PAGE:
Information security practices need to be rethought, says AT&T security chief

In his new book Cyber Attacks: Protecting National Infrastructure, Amoroso takes a hard look at common information security practices that have failed to protect individuals, organizations, and ultimately US critical infrastructure.

Amoroso offers a new way of looking at information security and some “common sense” strategies to thwart cyberattackers, who are becoming more sophisticated, organized, and advanced.

In an interview with Infosecurity, Amoroso said that many of the suggestions in his book make information security professionals “uncomfortable.” He wants to “shake things up” to improve defenses against attackers.

Based on his experience at AT&T, Amoroso said that diversity of infrastructure provides a buffer from serious cyber attacks. Contrary to the trend in large organizations, governments, and the military, where common infrastructure and interoperability have become the watchwords, Amoroso said that infrastructure diversity helps to prevent attacks from spreading.

“Serious attacks are not stopped by running an anti-virus program, they are not stopped by having people change passwords, they are not stopped by firewalls, they are stopped by other means….The first and foremost thing is that diversity is good….From a network and systems perspective, I get a lot of sleep at night when there is an attack on an IP-based system knowing that it is not going anywhere near our TDM circuit-switched infrastructure; they are just separate. The technologies are different, the systems are different, and they are non-interoperable”, he said.

Amoroso commented wryly that he is not aware of any chief information officer (CIO) in business or government who is promoting non-interoperability of systems as a priority. While interoperability helps save money and improves ease of use, “it might need to be revisited” from a cybersecurity perspective, he said.

The AT&T chief security officer said that infrastructure diversity does not mean that systems cannot communicate with each other. “People should be able to talk to each other. But is there any reason the underlying control systems need to be same? The first responder needs to be able to pick up the phone and make a phone call”, he said.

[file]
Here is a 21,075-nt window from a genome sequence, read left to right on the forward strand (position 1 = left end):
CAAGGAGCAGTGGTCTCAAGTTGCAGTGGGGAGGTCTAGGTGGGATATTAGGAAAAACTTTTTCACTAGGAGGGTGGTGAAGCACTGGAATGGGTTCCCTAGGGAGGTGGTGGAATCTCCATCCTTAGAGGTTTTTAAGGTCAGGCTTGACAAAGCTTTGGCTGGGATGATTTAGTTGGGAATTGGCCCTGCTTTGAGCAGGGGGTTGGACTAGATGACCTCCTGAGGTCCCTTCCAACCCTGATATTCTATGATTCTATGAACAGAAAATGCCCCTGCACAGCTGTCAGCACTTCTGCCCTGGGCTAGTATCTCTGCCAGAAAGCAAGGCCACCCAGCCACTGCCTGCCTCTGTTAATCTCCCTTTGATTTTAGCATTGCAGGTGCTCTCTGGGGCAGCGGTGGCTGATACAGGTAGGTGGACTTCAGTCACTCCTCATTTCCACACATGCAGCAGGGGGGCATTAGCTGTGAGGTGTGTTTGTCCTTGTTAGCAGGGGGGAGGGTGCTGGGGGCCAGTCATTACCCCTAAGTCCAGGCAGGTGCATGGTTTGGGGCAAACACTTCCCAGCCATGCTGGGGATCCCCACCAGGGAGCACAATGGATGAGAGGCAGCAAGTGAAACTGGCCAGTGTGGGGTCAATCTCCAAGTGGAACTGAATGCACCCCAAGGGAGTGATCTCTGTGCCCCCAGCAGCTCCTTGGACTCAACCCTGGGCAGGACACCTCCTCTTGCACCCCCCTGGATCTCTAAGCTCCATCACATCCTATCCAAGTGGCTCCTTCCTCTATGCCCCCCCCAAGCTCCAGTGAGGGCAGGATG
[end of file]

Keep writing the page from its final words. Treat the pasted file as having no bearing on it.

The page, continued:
But a CIO at a first responder agency, for example, would likely recommend using the same system throughout the agency because the costs are lower, the training requirement is less onerous, and implementation is simpler. “But you are then more vulnerable to attacks that propagate from one system to the next. The trick is to make sure that essential services are not affected [by infrastructure diversity]; that is the whole point.”

In addition, the traditional method of incident response is “wrong”, Amoroso opined. “The way incident response works is that you wait for problems to pop up….By the time the problem has exposed itself, you’ve waited too long. Something happens before that….There are always indicators that precede the user-visible element. The reason we don’t respond to those indicators is because we are too lazy. The feeling is it’s too much work.”

One problem that arises from looking for indicators is that there are a lot of “false positives.” Amoroso said that 99 times out of 100, the indicator is going to be benign. “In order to get the 1 out of 100, you have to check all 100. Most people would never make that investment….We need to completely rethink the way incident response in done.”

He added, “if you are going to run a network that touches critical infrastructure, then you have a responsibility to completely rethink the way incident response is done. The way it’s done now is wrong. You are not going to stop an attack by waiting until the attack occurs.”

Another strategy to thwart attackers is to use “honeypots” to track and trap attackers. A honeypot is fake infrastructure constructed to mimic real infrastructure, but with vulnerabilities to attract attackers. The honeypots need to appear exactly like the real infrastructure so that attackers are not sure whether the infrastructure is real or not. Once in, the attacker’s every move could be monitored and recorded, Amoroso explained.

“What security teams do this now? Practically none. But my argument is that critical infrastructure deserves it. And I don’t think it breaks the bank. We just need to start doing it”, Amoroso said.

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